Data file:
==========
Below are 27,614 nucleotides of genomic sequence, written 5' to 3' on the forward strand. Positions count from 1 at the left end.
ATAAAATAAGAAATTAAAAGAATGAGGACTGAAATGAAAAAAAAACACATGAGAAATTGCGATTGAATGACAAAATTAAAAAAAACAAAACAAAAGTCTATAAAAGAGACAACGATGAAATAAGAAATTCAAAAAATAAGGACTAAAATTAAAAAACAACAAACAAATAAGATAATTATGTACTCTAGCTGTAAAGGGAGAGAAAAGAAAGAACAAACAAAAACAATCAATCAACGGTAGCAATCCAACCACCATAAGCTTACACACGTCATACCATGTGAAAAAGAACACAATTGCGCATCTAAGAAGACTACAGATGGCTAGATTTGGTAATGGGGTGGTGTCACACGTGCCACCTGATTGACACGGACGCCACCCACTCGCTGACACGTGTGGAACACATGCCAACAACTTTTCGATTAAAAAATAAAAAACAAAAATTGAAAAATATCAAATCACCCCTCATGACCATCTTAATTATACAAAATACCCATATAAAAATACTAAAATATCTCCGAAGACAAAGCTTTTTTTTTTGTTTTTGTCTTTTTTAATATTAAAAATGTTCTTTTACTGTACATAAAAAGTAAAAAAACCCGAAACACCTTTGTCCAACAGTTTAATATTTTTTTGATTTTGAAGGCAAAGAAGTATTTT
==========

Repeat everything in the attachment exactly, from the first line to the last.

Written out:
Below are 27,614 nucleotides of genomic sequence, written 5' to 3' on the forward strand. Positions count from 1 at the left end.
ATAAAATAAGAAATTAAAAGAATGAGGACTGAAATGAAAAAAAAACACATGAGAAATTGCGATTGAATGACAAAATTAAAAAAAACAAAACAAAAGTCTATAAAAGAGACAACGATGAAATAAGAAATTCAAAAAATAAGGACTAAAATTAAAAAACAACAAACAAATAAGATAATTATGTACTCTAGCTGTAAAGGGAGAGAAAAGAAAGAACAAACAAAAACAATCAATCAACGGTAGCAATCCAACCACCATAAGCTTACACACGTCATACCATGTGAAAAAGAACACAATTGCGCATCTAAGAAGACTACAGATGGCTAGATTTGGTAATGGGGTGGTGTCACACGTGCCACCTGATTGACACGGACGCCACCCACTCGCTGACACGTGTGGAACACATGCCAACAACTTTTCGATTAAAAAATAAAAAACAAAAATTGAAAAATATCAAATCACCCCTCATGACCATCTTAATTATACAAAATACCCATATAAAAATACTAAAATATCTCCGAAGACAAAGCTTTTTTTTTTGTTTTTGTCTTTTTTAATATTAAAAATGTTCTTTTACTGTACATAAAAAGTAAAAAAACCCGAAACACCTTTGTCCAACAGTTTAATATTTTTTTGATTTTGAAGGCAAAGAAGTATTTT